Its nearly impossible to satisfy these assumptions exactly, but we could conclude they fit our example reasonably well. The assumption most likely violated is uncorrelated errors. The number of sets made is likely corrilated with the size and technology of a fishing vessel, as well as the expertise of the fishermen. If higher set days are positively correlated with some other technical advantage, and that technical advantage leads to higher catch the coefficent on sets will be biased upward, when its really technical knowledge driving fishing outcomes. Importantly, this would be an identification issue with any model type (without collecting more/different data), so OLS is still appropriate.

#### When OLS is not best

But what about when the data generating process is non-continuous, errors are not normal etc. such that conditions become violated. In this case a linear model is not likely to be the best fit to the data, and is certainly not un-biased.

Consider the same example above, expect the agency next asks you to estimate the impacts of sets on endangered species impacts. Now we are concerned with the effects of fishing effort (# of sets) on whether or not they caught an endangered species, and additionally how many endangered turtles were caught. As before we are given a sample of daily data on the number of nets set by the fleet, and an indicator of whether an endangered species was caught, and how many of those were turtles. We again assume that activity is fully observed, and measured correctly.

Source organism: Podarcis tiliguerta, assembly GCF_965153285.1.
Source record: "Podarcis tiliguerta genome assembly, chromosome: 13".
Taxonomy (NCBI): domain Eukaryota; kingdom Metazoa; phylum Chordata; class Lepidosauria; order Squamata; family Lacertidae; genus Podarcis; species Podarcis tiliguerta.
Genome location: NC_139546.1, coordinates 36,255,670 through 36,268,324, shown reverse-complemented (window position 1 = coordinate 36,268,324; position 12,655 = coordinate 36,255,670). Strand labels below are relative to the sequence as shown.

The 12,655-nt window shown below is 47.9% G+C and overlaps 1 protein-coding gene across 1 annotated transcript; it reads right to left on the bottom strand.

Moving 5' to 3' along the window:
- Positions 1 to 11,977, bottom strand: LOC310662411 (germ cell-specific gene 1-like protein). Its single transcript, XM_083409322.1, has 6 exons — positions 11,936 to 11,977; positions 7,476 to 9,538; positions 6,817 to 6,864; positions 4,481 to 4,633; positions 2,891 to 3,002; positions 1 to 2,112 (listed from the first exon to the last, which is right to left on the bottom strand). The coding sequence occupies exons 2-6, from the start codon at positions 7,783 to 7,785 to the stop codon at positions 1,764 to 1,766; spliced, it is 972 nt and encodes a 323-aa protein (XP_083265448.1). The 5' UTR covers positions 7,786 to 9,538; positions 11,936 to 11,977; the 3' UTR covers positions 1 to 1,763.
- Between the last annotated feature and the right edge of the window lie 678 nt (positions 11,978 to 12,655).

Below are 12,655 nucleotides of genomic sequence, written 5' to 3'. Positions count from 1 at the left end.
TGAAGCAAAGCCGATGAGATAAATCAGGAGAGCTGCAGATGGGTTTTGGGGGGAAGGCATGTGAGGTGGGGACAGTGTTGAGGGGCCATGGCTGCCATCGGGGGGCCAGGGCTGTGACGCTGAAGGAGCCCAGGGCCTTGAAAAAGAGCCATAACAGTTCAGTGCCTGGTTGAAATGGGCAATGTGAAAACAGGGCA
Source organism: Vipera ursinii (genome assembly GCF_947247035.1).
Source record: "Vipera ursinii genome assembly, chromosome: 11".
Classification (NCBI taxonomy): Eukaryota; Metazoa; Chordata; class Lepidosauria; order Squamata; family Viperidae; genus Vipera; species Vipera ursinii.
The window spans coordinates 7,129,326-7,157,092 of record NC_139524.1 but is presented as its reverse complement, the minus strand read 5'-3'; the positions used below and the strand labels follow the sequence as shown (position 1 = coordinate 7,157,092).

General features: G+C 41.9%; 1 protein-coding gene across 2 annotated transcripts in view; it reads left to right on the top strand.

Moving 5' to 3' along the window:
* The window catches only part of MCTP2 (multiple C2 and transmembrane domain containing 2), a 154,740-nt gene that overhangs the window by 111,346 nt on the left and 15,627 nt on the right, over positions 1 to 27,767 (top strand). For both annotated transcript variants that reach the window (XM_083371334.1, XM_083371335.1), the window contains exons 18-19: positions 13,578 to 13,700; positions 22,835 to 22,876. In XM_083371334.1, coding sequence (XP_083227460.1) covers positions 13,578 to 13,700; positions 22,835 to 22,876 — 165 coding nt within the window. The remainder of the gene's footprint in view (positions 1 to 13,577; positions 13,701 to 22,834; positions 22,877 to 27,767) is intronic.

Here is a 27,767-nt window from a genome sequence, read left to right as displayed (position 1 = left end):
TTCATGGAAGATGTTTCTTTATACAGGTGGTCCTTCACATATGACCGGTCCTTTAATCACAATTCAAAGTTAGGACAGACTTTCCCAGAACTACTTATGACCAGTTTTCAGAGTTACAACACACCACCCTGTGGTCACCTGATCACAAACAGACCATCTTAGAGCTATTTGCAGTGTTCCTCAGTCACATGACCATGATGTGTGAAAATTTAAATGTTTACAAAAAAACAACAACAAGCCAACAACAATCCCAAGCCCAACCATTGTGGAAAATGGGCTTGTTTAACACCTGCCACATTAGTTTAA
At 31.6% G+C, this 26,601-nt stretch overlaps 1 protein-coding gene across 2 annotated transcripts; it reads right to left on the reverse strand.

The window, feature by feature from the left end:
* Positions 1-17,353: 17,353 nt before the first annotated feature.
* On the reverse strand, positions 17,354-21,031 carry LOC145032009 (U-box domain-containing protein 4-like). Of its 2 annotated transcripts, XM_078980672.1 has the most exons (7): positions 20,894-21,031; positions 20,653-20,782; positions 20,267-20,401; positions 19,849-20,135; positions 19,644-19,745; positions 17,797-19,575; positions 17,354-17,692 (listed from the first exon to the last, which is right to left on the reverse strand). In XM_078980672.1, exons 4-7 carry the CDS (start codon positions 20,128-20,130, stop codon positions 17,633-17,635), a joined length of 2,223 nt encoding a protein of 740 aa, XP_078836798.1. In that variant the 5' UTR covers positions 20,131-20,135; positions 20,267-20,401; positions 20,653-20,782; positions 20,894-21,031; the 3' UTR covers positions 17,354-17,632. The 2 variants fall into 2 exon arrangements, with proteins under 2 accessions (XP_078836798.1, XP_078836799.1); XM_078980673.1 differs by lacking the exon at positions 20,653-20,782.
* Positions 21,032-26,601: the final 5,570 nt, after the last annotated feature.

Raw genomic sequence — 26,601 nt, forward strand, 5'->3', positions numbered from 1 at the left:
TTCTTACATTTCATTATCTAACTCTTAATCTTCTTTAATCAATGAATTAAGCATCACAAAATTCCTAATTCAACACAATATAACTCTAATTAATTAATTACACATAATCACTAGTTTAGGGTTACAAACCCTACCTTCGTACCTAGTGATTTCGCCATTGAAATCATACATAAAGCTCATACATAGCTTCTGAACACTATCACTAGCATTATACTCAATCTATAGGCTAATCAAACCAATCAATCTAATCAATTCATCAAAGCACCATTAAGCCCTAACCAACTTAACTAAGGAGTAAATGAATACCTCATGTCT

``````set.seed(42)
EndSpec<- ifelse(sets > mean(sets)+rnorm(20,0,10),1,0) #make a dichotomous variable representing endanger species takes
Turtles<-round(ifelse(EndSpec>0, rpois(1000,lambda=1)*sets/30,0)) #make a count variable as a function of sets when EndSec>0 and some random error

plot(jitter(sets),EndSpec)
``````
``````plot(jitter(sets),Turtles)
``````
``````hist(Turtles)
``````
``````table(Turtles)
``````
``````## Turtles
##   0   1   2   3   4   5   6
## 738 130  68  38  15   8   3
``````
``````hist(log(Turtles))
``````

We could consider linear models, but its quickly obvious a linear model will estimate nonsense values

``````EndSpecLine<-lm(EndSpec~sets)
plot(jitter(sets),EndSpec, ylim=c(-1,2))
abline(lm(EndSpecLine))
``````
``````TurtleLine<-lm(Turtles~sets)
plot(jitter(sets),Turtles, ylim=c(-1,10))